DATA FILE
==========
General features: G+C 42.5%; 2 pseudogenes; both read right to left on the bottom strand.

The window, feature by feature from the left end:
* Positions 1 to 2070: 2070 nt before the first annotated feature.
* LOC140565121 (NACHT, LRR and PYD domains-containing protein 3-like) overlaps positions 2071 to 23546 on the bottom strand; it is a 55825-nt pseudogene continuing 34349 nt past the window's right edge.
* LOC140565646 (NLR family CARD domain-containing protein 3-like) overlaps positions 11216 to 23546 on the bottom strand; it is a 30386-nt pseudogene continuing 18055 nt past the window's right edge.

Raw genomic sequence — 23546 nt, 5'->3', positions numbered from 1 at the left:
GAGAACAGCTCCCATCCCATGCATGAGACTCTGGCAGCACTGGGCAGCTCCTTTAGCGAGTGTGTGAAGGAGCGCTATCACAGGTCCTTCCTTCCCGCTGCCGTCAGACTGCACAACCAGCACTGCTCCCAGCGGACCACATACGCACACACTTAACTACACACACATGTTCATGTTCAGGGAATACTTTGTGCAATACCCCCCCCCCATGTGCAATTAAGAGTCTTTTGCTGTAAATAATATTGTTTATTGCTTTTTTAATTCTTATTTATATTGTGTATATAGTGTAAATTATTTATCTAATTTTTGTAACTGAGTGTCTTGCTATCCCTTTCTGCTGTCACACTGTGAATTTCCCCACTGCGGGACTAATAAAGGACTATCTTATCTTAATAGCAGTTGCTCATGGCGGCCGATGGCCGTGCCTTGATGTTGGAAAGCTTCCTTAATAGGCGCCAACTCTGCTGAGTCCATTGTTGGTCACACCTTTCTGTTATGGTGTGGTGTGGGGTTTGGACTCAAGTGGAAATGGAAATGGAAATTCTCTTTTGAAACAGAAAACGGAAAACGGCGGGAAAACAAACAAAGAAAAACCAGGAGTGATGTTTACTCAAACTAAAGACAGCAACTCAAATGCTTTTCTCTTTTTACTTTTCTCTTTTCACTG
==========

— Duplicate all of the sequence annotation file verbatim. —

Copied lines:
General features: G+C 42.5%; 2 pseudogenes; both read right to left on the bottom strand.

The window, feature by feature from the left end:
* Positions 1 to 2070: 2070 nt before the first annotated feature.
* LOC140565121 (NACHT, LRR and PYD domains-containing protein 3-like) overlaps positions 2071 to 23546 on the bottom strand; it is a 55825-nt pseudogene continuing 34349 nt past the window's right edge.
* LOC140565646 (NLR family CARD domain-containing protein 3-like) overlaps positions 11216 to 23546 on the bottom strand; it is a 30386-nt pseudogene continuing 18055 nt past the window's right edge.

Raw genomic sequence — 23546 nt, 5'->3', positions numbered from 1 at the left:
GAGAACAGCTCCCATCCCATGCATGAGACTCTGGCAGCACTGGGCAGCTCCTTTAGCGAGTGTGTGAAGGAGCGCTATCACAGGTCCTTCCTTCCCGCTGCCGTCAGACTGCACAACCAGCACTGCTCCCAGCGGACCACATACGCACACACTTAACTACACACACATGTTCATGTTCAGGGAATACTTTGTGCAATACCCCCCCCCCATGTGCAATTAAGAGTCTTTTGCTGTAAATAATATTGTTTATTGCTTTTTTAATTCTTATTTATATTGTGTATATAGTGTAAATTATTTATCTAATTTTTGTAACTGAGTGTCTTGCTATCCCTTTCTGCTGTCACACTGTGAATTTCCCCACTGCGGGACTAATAAAGGACTATCTTATCTTAATAGCAGTTGCTCATGGCGGCCGATGGCCGTGCCTTGATGTTGGAAAGCTTCCTTAATAGGCGCCAACTCTGCTGAGTCCATTGTTGGTCACACCTTTCTGTTATGGTGTGGTGTGGGGTTTGGACTCAAGTGGAAATGGAAATGGAAATTCTCTTTTGAAACAGAAAACGGAAAACGGCGGGAAAACAAACAAAGAAAAACCAGGAGTGATGTTTACTCAAACTAAAGACAGCAACTCAAATGCTTTTCTCTTTTTACTTTTCTCTTTTCACTG